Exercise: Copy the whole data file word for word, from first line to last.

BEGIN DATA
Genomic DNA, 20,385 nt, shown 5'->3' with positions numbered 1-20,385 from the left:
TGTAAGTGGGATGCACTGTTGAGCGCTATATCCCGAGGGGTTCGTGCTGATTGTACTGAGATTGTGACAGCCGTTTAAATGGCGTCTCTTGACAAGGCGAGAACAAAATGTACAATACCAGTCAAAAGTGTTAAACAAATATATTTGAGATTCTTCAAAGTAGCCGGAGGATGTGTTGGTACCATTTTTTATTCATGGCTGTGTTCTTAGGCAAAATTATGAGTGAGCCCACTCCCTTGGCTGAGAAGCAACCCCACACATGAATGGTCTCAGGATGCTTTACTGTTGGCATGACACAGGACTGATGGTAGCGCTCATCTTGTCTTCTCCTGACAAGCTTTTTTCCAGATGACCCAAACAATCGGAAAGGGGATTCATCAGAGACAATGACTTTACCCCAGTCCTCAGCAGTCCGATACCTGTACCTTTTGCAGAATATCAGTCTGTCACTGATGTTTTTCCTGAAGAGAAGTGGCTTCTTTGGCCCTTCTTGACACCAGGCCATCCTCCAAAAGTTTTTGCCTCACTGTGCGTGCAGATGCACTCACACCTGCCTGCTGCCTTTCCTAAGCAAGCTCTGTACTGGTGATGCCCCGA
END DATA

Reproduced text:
Genomic DNA, 20,385 nt, shown 5'->3' with positions numbered 1-20,385 from the left:
TGTAAGTGGGATGCACTGTTGAGCGCTATATCCCGAGGGGTTCGTGCTGATTGTACTGAGATTGTGACAGCCGTTTAAATGGCGTCTCTTGACAAGGCGAGAACAAAATGTACAATACCAGTCAAAAGTGTTAAACAAATATATTTGAGATTCTTCAAAGTAGCCGGAGGATGTGTTGGTACCATTTTTTATTCATGGCTGTGTTCTTAGGCAAAATTATGAGTGAGCCCACTCCCTTGGCTGAGAAGCAACCCCACACATGAATGGTCTCAGGATGCTTTACTGTTGGCATGACACAGGACTGATGGTAGCGCTCATCTTGTCTTCTCCTGACAAGCTTTTTTCCAGATGACCCAAACAATCGGAAAGGGGATTCATCAGAGACAATGACTTTACCCCAGTCCTCAGCAGTCCGATACCTGTACCTTTTGCAGAATATCAGTCTGTCACTGATGTTTTTCCTGAAGAGAAGTGGCTTCTTTGGCCCTTCTTGACACCAGGCCATCCTCCAAAAGTTTTTGCCTCACTGTGCGTGCAGATGCACTCACACCTGCCTGCTGCCTTTCCTAAGCAAGCTCTGTACTGGTGATGCCCCGA